Letter from James Morton to Mr. John Cook of Togston, copied from the original with Mr. J. Cookson by the Rev. John Hodgson. James Morton of Newcastle, merchant, on the 10th July, 1701, took a 21 years' lease of Acklington park.

Rev. John Hodgson's Collection. Amble Guard Book.
Duke of Northumberland's MSS
John Rushworth, in a letter to John Aubrey, the antiquary, says, `I was born in Northumberland; but my parents were both born in the county of York.' Aubrey, Brief Lives, ii. p. 207.
Arch. Ael. 4to series, i. p. 167.
Cal. Border Papers, Bain, p. 78.
Bailiffs' Accounts, 44 Eliz. Duke of Northumberland's MSS
Ibid.
Mayson's Survey, circa 1616. Ibid.
Endorsed in the same hand 'For Sr. Edward Fytton. A vewe of the parkes for yo to see and th'old renttes of theym.' Survey of 1585. Duke of Northumberland's MSS.
Survey of 1585. Ibid.
Survey of 1585. Ibid. This payment was in addition to and different from the rent hens paid by every house. ' Every tenant of the townes of Thropton, Snytter, and Newtowne pay yearely to his lordshipp's use one rent henne . . . for their cattell goeing and feeding in the stubbles of his lordshipp's demeyne,' etc. Ibid.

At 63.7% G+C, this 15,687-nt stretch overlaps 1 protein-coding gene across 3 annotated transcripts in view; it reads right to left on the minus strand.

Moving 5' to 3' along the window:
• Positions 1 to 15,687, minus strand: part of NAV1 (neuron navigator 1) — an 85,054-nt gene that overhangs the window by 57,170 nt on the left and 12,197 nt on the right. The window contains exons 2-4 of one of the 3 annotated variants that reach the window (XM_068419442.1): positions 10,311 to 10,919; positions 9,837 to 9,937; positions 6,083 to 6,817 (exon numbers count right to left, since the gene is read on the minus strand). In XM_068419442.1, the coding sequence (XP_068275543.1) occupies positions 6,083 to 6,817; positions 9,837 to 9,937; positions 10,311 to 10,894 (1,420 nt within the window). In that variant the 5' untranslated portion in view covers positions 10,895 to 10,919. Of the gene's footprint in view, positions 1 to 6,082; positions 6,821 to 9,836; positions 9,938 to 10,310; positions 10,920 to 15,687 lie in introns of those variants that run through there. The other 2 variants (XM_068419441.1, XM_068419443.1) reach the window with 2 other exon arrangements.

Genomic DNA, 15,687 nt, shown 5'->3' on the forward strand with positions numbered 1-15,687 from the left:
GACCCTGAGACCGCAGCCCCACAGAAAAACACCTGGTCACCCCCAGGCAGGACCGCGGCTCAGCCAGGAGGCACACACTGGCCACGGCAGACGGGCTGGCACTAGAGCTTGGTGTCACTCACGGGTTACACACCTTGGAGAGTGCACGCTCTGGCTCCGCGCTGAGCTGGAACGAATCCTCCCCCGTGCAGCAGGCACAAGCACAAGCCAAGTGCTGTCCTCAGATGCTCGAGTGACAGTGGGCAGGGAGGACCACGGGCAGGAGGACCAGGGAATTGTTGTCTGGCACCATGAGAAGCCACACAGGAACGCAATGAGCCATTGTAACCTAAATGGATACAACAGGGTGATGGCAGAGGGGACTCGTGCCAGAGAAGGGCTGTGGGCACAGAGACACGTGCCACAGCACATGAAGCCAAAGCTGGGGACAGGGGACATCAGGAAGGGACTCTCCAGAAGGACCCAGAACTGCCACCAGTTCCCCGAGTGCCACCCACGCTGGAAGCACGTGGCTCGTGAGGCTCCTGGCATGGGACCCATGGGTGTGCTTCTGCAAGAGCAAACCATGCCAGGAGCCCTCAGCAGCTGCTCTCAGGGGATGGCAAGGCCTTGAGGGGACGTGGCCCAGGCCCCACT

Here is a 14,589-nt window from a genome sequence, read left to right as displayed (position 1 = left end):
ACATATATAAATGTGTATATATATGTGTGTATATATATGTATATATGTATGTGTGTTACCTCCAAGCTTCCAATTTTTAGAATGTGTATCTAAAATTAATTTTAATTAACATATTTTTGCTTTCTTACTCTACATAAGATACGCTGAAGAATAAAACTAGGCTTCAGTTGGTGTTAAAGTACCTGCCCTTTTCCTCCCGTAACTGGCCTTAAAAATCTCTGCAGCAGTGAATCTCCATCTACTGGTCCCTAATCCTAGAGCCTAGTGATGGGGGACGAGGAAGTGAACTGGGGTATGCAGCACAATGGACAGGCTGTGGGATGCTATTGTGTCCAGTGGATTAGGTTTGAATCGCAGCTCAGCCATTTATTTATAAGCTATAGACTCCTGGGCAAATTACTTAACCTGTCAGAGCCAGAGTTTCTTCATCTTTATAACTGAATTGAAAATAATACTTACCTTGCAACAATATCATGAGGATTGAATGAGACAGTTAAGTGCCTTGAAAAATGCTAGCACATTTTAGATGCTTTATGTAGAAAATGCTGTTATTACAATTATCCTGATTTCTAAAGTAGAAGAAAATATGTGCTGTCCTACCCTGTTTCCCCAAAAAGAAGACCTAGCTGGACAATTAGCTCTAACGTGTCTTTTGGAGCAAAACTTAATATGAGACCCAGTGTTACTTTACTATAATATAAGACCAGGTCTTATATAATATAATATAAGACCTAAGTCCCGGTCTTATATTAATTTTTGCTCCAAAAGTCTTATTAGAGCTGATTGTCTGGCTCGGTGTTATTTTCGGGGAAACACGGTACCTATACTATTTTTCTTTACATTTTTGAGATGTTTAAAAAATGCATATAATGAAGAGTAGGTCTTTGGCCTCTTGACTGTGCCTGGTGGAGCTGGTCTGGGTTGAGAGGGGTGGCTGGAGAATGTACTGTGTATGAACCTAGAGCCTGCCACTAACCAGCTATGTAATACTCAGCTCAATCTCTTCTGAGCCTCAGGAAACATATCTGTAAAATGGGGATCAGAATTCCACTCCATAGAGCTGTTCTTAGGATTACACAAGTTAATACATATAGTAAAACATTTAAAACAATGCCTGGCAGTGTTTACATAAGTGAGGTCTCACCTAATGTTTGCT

Duke of Northumberland's MSS.
See above, p. 359. 1581, 20th June : Inventory of Cuthbert Horsley, late of Acklington park, gent. Summa, 19 5s. 3d. Raine, Test. Dunelm.
Statutes of the Realm, 13 Eliz. cap. xvi. ' An Acte for the confirmation of th'attaynders of Charles, earle of Westmerlande, Thomas, earle of Northumberland, and others.'
Bailiffs' Accounts. Duke of Northumberland's MSS.
Nicolson, Border Laws, p. 222.
Arch. Ael. 4to series, iv. p. 162.
'A vew of all my lord's dere in Cumberland and Northumberland' in the 4 and 5 Henry VIII. Duke of Northumberland's MSS.
'A description and gross valuation of all the castles, rents and farms. etc., and numbers of able men to serve the king conveyed to King Henry VIII. by the earl of Northumberland.' Duke of Northumberland's MSS.
Ibid. 22 Hen. VII. Ibid.
Ibid. 3 Hen. VII. Ibid.
Ibid. 2 Hen. VII. Ibid.
Ibid. 20 Edw. IV. Ibid.
Bailiffs' Accounts, 12 Edw. IV. Duke of Northumberland's MSS.
Sturwys or stowres = stakes.